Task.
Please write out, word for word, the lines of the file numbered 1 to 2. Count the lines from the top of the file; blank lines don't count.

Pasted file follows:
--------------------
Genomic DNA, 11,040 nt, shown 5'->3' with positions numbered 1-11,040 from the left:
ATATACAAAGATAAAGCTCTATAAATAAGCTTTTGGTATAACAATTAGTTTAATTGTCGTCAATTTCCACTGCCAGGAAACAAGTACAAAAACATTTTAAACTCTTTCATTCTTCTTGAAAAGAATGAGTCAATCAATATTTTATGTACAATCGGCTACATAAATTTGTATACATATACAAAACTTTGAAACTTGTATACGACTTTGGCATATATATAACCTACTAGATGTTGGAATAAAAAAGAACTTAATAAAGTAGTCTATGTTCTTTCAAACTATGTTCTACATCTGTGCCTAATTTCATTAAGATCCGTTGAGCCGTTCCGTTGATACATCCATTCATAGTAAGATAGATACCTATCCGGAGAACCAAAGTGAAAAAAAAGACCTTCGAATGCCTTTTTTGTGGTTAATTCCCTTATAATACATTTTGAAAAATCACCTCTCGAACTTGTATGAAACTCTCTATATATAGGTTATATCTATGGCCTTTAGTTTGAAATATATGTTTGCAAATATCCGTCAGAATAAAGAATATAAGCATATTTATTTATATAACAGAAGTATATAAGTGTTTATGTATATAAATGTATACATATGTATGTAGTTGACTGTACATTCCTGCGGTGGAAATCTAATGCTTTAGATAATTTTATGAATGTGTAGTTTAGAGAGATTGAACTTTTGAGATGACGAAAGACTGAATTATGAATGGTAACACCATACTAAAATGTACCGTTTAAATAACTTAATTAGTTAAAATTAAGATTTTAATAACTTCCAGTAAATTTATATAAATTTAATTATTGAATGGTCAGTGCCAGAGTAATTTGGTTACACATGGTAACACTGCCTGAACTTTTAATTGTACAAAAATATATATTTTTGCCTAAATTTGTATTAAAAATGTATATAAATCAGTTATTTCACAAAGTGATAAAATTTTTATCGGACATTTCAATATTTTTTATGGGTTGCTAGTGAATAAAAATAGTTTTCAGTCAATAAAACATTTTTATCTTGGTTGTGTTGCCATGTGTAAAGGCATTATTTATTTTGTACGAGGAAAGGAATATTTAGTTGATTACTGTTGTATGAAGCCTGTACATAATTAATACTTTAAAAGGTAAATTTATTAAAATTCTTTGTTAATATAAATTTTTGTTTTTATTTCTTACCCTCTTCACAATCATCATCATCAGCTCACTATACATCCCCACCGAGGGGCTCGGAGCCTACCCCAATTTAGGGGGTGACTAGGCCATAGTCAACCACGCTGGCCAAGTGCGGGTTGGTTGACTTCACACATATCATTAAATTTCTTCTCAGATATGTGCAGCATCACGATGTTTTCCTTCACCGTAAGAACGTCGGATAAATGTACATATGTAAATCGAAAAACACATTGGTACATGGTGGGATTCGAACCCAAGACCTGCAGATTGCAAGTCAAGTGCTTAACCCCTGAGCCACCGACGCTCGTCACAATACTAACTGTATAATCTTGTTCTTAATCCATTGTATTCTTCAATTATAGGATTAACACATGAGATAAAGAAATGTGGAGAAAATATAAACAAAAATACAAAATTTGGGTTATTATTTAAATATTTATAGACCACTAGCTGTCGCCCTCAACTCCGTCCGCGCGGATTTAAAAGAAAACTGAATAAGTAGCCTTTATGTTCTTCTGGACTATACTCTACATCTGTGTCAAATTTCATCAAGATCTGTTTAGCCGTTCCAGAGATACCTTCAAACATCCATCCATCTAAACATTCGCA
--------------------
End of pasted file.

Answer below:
Genomic DNA, 11,040 nt, shown 5'->3' with positions numbered 1-11,040 from the left:
ATATACAAAGATAAAGCTCTATAAATAAGCTTTTGGTATAACAATTAGTTTAATTGTCGTCAATTTCCACTGCCAGGAAACAAGTACAAAAACATTTTAAACTCTTTCATTCTTCTTGAAAAGAATGAGTCAATCAATATTTTATGTACAATCGGCTACATAAATTTGTATACATATACAAAACTTTGAAACTTGTATACGACTTTGGCATATATATAACCTACTAGATGTTGGAATAAAAAAGAACTTAATAAAGTAGTCTATGTTCTTTCAAACTATGTTCTACATCTGTGCCTAATTTCATTAAGATCCGTTGAGCCGTTCCGTTGATACATCCATTCATAGTAAGATAGATACCTATCCGGAGAACCAAAGTGAAAAAAAAGACCTTCGAATGCCTTTTTTGTGGTTAATTCCCTTATAATACATTTTGAAAAATCACCTCTCGAACTTGTATGAAACTCTCTATATATAGGTTATATCTATGGCCTTTAGTTTGAAATATATGTTTGCAAATATCCGTCAGAATAAAGAATATAAGCATATTTATTTATATAACAGAAGTATATAAGTGTTTATGTATATAAATGTATACATATGTATGTAGTTGACTGTACATTCCTGCGGTGGAAATCTAATGCTTTAGATAATTTTATGAATGTGTAGTTTAGAGAGATTGAACTTTTGAGATGACGAAAGACTGAATTATGAATGGTAACACCATACTAAAATGTACCGTTTAAATAACTTAATTAGTTAAAATTAAGATTTTAATAACTTCCAGTAAATTTATATAAATTTAATTATTGAATGGTCAGTGCCAGAGTAATTTGGTTACACATGGTAACACTGCCTGAACTTTTAATTGTACAAAAATATATATTTTTGCCTAAATTTGTATTAAAAATGTATATAAATCAGTTATTTCACAAAGTGATAAAATTTTTATCGGACATTTCAATATTTTTTATGGGTTGCTAGTGAATAAAAATAGTTTTCAGTCAATAAAACATTTTTATCTTGGTTGTGTTGCCATGTGTAAAGGCATTATTTATTTTGTACGAGGAAAGGAATATTTAGTTGATTACTGTTGTATGAAGCCTGTACATAATTAATACTTTAAAAGGTAAATTTATTAAAATTCTTTGTTAATATAAATTTTTGTTTTTATTTCTTACCCTCTTCACAATCATCATCATCAGCTCACTATACATCCCCACCGAGGGGCTCGGAGCCTACCCCAATTTAGGGGGTGACTAGGCCATAGTCAACCACGCTGGCCAAGTGCGGGTTGGTTGACTTCACACATATCATTAAATTTCTTCTCAGATATGTGCAGCATCACGATGTTTTCCTTCACCGTAAGAACGTCGGATAAATGTACATATGTAAATCGAAAAACACATTGGTACATGGTGGGATTCGAACCCAAGACCTGCAGATTGCAAGTCAAGTGCTTAACCCCTGAGCCACCGACGCTCGTCACAATACTAACTGTATAATCTTGTTCTTAATCCATTGTATTCTTCAATTATAGGATTAACACATGAGATAAAGAAATGTGGAGAAAATATAAACAAAAATACAAAATTTGGGTTATTATTTAAATATTTATAGACCACTAGCTGTCGCCCTCAACTCCGTCCGCGCGGATTTAAAAGAAAACTGAATAAGTAGCCTTTATGTTCTTCTGGACTATACTCTACATCTGTGTCAAATTTCATCAAGATCTGTTTAGCCGTTCCAGAGATACCTTCAAACATCCATCCATCTAAACATTCGCA